The way George Soper told it, it might have been a case for Sherlock Holmes. “The typhoid epidemic that broke out in the Summer home of Mr George Thompson at Oyster Bay was a puzzling affair,” he told the New York Times. It was 1906 and typhoid was rampant in the city; nearly 700 died that year alone. The house had been rented by a wealthy banker and his family. Among four family members and seven servants in the household, six had fallen ill. Soper, a sanitary engineer, was hired to track down the source of the outbreak; he zeroed in on the household’s cook. She must carry the infection, he deduced, without suffering from it – a novel concept in epidemiology at that point.
The cook in question was an Irish woman named Mary Mallon, who had come to the US as a teenager in the 1880s. Soper confronted her at her next job, in the kitchen of a brownstone on Park Avenue, and asked for samples of her urine, feces and blood. Mallon, indignant, threw him out. He traced her to her lodgings, “a rooming house on Third Avenue… where she was spending the evenings with a disreputable-looking man [whose] headquarters during the day was in a saloon… I should not care to see another [room] like it. It was a place of dirt and disorder… not improved by the presence of a very large dog.” Again, Mallon refused.
Soper turned to the authorities in the form of city health official, Sara Josephine Baker. Baker’s first attempt to get Mary to comply, in March 1907, fared no better than Soper’s. “Obviously here was another case of that blind, panicky distrust of doctors and all their works which crops up so often among the uneducated,” Baker later wrote.
But she came back that evening, with three policeman and an ambulance. Mary lunged at her with a kitchen fork and then fled into the night. Some hours later they found her, hiding behind some ashcans. “She came out fighting and swearing, both of which she could do with appalling efficiency and vigour,” Baker said. “She was convinced the law was wantonly persecuting her… The policeman lifted her into the ambulance and I literally sat on her all the way to the hospital; it was like being in a cage with an angry lion.”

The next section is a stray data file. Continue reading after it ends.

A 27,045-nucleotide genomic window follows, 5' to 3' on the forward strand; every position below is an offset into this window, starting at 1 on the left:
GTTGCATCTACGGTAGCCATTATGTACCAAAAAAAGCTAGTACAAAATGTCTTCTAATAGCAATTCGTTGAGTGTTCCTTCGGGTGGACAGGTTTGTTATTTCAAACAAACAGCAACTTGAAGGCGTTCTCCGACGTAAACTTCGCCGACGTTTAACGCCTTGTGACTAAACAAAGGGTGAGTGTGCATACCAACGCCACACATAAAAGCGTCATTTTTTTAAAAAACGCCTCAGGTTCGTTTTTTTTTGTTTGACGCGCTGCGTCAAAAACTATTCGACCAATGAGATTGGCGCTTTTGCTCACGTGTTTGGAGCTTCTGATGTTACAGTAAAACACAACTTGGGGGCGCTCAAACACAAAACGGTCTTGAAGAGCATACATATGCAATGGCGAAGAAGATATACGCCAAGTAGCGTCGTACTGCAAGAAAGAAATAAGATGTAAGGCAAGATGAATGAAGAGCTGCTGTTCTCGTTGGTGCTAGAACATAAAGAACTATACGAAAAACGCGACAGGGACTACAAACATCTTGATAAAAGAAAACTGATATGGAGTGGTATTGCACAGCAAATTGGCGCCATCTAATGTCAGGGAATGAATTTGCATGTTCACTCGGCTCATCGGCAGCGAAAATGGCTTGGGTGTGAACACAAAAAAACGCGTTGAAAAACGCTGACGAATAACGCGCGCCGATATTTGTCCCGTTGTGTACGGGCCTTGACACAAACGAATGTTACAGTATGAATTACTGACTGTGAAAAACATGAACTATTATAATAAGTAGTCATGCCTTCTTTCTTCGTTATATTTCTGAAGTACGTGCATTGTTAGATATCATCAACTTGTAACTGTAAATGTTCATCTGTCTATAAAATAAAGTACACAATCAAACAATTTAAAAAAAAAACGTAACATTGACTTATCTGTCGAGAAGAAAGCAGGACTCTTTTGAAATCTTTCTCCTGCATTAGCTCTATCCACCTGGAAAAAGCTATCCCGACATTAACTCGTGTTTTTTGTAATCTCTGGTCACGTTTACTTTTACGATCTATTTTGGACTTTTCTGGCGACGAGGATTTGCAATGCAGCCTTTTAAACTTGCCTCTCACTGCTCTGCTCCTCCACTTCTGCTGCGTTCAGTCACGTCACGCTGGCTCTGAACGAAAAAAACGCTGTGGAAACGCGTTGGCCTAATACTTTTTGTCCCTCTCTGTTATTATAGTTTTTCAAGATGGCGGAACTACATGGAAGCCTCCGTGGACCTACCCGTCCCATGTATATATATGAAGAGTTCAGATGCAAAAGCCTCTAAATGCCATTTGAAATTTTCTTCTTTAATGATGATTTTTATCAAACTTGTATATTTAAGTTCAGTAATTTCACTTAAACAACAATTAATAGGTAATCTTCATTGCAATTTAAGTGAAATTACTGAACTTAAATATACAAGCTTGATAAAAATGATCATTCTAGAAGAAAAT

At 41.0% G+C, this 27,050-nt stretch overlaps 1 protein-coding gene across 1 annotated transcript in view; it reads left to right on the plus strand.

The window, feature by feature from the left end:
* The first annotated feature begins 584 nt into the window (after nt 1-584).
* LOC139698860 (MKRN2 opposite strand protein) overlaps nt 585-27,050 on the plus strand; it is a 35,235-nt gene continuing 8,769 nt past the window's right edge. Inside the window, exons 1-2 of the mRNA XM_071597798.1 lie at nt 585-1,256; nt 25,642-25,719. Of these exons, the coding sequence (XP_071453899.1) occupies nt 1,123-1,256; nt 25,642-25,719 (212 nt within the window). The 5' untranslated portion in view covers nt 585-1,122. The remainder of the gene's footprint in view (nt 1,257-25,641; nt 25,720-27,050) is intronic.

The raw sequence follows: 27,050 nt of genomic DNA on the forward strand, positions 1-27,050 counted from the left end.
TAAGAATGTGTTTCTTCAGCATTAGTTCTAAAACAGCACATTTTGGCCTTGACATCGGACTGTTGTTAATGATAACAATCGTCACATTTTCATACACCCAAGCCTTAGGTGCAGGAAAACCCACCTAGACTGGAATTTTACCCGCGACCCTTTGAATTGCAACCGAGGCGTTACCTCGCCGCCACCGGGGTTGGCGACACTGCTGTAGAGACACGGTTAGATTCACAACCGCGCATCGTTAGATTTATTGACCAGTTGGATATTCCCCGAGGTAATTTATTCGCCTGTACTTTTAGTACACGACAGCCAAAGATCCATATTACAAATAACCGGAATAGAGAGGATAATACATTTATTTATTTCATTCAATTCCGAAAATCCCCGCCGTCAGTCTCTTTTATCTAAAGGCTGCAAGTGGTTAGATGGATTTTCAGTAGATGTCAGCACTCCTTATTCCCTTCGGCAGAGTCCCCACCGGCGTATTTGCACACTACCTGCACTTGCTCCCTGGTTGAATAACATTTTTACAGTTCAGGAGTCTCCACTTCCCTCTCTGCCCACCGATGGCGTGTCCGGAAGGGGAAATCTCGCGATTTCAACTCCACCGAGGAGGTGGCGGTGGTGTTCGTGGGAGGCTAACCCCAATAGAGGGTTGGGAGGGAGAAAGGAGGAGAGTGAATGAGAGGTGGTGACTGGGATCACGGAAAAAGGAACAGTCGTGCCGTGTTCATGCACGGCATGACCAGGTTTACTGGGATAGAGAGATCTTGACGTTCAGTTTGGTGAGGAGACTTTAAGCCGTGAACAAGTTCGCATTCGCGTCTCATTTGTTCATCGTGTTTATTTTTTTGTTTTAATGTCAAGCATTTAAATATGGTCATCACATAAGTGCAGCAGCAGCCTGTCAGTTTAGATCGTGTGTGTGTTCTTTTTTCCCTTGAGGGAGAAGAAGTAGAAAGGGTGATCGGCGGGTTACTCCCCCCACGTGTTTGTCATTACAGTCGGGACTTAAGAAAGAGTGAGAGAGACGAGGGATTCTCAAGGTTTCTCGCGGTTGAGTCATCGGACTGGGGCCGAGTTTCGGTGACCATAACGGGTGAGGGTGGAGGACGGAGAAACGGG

Tests confirmed Soper’s groundbreaking hypothesis. “Nothing of the kind had been done in America,” he later proudly recalled. It doesn’t seem to have occurred to him that Mary’s resistance was entirely reasonable for precisely that reason. But what to do with her, now she had been identified? The doctors wanted to remove her gallbladder; Mary refused. They tried various medicines, none of which worked.
By now she was famous. The source of her nickname is uncertain, but it stuck. “I have been in fact a peep show for everybody,” Mary complained to her lawyer. “Even the interns had to come to see me to ask about the facts already known to the whole wide world.” She was confined to Riverside Hospital on North Brother Island in the East River. The authorities called it quarantine. Fellow patients used a different term. “‘There she is, the kidnapped woman,” they said of her.
Mallon sued for her release in the summer of 1909. Even Soper saw she had a case. “She had been advertised to the world as a dangerous person and had been treated worse than a criminal,” he wrote, “and yet she had not been guilty of the least violence toward anybody.”
The court didn’t want to take the responsibility of releasing her, but the following year the health department agreed to release her as long as she promised not to earn her living cooking. Mallon stuck to the agreement for a while, but then went to ground. It turned out she was working as a cook under a false name. In 1915, there was an outbreak of typhoid in a maternity hospital. “I went up there one day and walked into the kitchen,” Baker recalled. “Sure enough there was Mary… spreading typhoid germs among mothers and babies and doctors and nurses like a destroying angel.”
There would be no second chance for Mary now. “I’m afraid that liberty is an impossible privilege to allow her,” Soper said. The medical authorities agreed.
Mary Mallon died on 11 November 1938. By then, there were some 400 known healthy carriers of typhus in New York. Mary remained the only one to lose her freedom. Likely responsible for 57 cases of typhoid and three deaths, she had been detained for 26 of her 69 years.
This piece first appeared in the September 2021 issue of History Today.
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